Demand High vs. Dogme! (An #eltchat summary by Carolyn Kerr)

This text is an excellent write-up by Carolyn Kerr of the #eltchat session that happened on 16 Jan 2013.  You can see the original post on her website. You can get links to this and all the other #eltchat sessions here. You can also find the raw unedited transcripts of chat sessions.

If you are not familiar with #eltchat, it is a Twitter-based discussion that happens twice a week. It’s very democratic. Anyone can suggest a topic and join in. It’s also great fun and a brilliant professional development resource. Find out more at their website.

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Demand High and Dogme

– brothers in arms or distant cousins?

By carolyn kerr ¶ Posted in ELT ¶ Tagged DHeltDogmeELT MethodologyELTChat ¶ Leave a comment

This post is a summary of the ELTChat of January 16 2013 between:

DHdogmePic1

So what there is to be up in arms about?

Why Demand High?

The ethos behind it is that ELT has become too lightweight, too frivolous and not rigorous enough, as I understand it. @theteacherjames

By emphasizing personalization, DHT is a critique of the ‘environment-building’ ethos of communicative language teaching @baanderson

Teachers doing just for the sake of doing @rosemerebard

In this video, part of a set of materials for a reflective seminar created by Scrivener and Underhill you hear Adrian give his ‘why’ : 

DHdogmePic2

And although #ELTChat could cite many examples where this was not the case, it was agreed that :

having seen lessons on 4 continents last years albeit mainly PLSes rather than mainstream I’ll stand by my ‘I agree’ @Shaunwilden

and further that

Maybe in many places teaching IS about students getting their msg across, even in poor language. DH is reaction to it @Natashetta

and even more

I’d say there’s a culture in FE that militates against Demand High: instead it requires Just Enough @pjgallantry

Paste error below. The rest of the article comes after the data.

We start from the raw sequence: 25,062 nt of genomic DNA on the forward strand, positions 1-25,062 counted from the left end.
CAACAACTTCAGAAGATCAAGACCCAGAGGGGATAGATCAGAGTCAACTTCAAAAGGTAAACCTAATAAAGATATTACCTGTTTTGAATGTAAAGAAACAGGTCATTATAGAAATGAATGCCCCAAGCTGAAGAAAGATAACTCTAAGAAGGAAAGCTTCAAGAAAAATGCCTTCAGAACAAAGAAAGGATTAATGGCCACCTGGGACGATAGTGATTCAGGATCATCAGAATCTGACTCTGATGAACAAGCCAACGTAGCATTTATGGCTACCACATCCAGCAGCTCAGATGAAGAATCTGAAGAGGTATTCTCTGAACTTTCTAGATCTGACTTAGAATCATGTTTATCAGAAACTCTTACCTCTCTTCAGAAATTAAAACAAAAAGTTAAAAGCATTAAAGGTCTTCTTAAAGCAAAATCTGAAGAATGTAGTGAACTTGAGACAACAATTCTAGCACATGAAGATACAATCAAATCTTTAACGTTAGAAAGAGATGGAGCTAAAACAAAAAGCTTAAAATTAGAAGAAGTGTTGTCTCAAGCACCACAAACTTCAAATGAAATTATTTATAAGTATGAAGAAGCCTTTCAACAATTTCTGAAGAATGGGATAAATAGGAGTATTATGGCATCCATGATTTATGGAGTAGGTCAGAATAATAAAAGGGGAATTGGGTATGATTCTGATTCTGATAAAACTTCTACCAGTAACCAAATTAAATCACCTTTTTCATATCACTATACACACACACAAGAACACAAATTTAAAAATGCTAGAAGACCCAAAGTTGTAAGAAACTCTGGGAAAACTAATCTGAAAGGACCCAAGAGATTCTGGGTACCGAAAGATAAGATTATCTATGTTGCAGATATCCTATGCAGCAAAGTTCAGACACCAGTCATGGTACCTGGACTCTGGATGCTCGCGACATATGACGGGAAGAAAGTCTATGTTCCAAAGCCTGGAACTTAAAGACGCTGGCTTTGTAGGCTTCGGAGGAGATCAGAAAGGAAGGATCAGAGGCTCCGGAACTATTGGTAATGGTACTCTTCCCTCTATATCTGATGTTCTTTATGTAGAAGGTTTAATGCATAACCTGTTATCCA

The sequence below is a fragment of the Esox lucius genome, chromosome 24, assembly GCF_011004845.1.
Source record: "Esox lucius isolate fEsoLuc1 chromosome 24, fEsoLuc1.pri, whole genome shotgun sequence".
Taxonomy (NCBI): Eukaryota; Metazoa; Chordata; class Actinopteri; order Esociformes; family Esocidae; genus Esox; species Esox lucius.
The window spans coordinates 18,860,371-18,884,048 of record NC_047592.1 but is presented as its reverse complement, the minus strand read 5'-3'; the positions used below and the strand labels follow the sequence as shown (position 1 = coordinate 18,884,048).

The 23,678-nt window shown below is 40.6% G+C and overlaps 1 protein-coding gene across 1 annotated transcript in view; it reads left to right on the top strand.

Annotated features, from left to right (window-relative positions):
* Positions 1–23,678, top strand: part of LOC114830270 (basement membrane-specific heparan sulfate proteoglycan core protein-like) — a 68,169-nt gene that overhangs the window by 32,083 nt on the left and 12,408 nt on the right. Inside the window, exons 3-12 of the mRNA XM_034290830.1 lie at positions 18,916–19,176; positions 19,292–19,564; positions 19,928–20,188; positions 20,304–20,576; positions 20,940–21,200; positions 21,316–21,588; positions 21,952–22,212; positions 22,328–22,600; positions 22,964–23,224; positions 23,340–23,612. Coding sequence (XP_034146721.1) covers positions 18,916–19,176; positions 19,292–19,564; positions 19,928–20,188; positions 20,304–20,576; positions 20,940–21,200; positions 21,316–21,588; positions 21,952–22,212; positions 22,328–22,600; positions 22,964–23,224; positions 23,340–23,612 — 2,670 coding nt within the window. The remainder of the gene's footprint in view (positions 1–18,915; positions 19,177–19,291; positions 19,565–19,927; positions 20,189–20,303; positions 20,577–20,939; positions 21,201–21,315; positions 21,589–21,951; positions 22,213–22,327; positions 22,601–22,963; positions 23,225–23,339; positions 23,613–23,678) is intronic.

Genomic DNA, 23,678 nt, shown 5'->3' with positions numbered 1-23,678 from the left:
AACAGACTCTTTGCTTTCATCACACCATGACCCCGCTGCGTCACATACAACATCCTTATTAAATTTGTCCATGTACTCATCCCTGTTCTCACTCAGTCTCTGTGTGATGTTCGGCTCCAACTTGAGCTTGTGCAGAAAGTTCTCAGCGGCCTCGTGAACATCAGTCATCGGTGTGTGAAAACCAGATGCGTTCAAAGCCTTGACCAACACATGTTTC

So what is Demand High?

ELTChat’s reflections included:

It seems to me it’s about asking more from your students, pushing them further & asking them to work harder @theteacherjames

DHT is just probing a bit more and exploiting opportunities for deeper learning & LA @Marisa_C

And importantly it is method agnostic, it is a practice that can be applied however you choose to teach:

it’s about demanding “a better quality” no matter what approach or method you choose @natashetta

DH is “not anti any method, not anti-Communicative Approach, not anti-dogme, not anti-Task Based Learning.” @natashetta

Confirmation that is not a methodology, an approach or a procedure, from the Godfather of DH itself, Jim Scrivener:

DH isn’t a “method”. It’s a small (but possibly needed) course correction. A tweak. @jimscriv

a correction of what?

its an anti plateau device – its pushing that bit harder, driving the learning forward @KerrCarolyn

   DHdogmePic3

It’s anti letting the tail wag the dog in my opinion @dalecoulter

What does Demand High look like in practice?  According to #ELTChat:

I would say the DHT comes alive mostly in feedback or exploitation not while Ss are collaborating Marisa_C

actually, my take is that DHELT means interrupting the Ss collaboration to make it more worthwhile @Imadruid

Feedback (not unearned praise) and intervention seem central to Scrivener’s view of DHT @idc74

I think its more like turning a group lesson into 121, with a focus on each individual @KerrCarolyn

What is Dogme?

Dogme – materials light, free from course-book driven learning, focus on emergent language and conversation driven, in brief @DaleCoulter

letting it all come from the learner and exploiting opportunities for learning as they arise @Marisa_C

Where is the Shared Ground Between Dogme and Demand High?

exploiting opportunities as thy arise seems to be where the 2 have something in  common – utilising  ’online’ teaching skills @dalecoulter

Breaking free of routine and automated teaching @idc74

For some they are inseparable:

DHdogmePic4

Dogme without DHELT is like Pedigree Chum without the can opener @Imadruid

for others not so

can a lesson be #Dogme and not #DHElt ..yup. can it be #DHElt and not #Dogme…yup @MrChrisJWilson

But can you argue that they are the same?

One of the ‘greyer’ areas seems to around ‘learner or learning’ centric:

@jimscriv would say that DHELT is more learnING centred than learnER centred? @Imadruid

and indeed, he confirmed:

Being learning centred means you try to find just what is learner doing to do the task. You then help on to next step @jimscriv

So a kind of +1 zone approach? and personalised to that learner? @KerrCarolyn

Yes very much so. The demand is a DOABLE demand for that individual at that moment ie a focused challenge @jimscriv

doable…with help? Similar to Vygotsky’s ZPD – apprentice and expert navigate the waters of learning? @Imadruid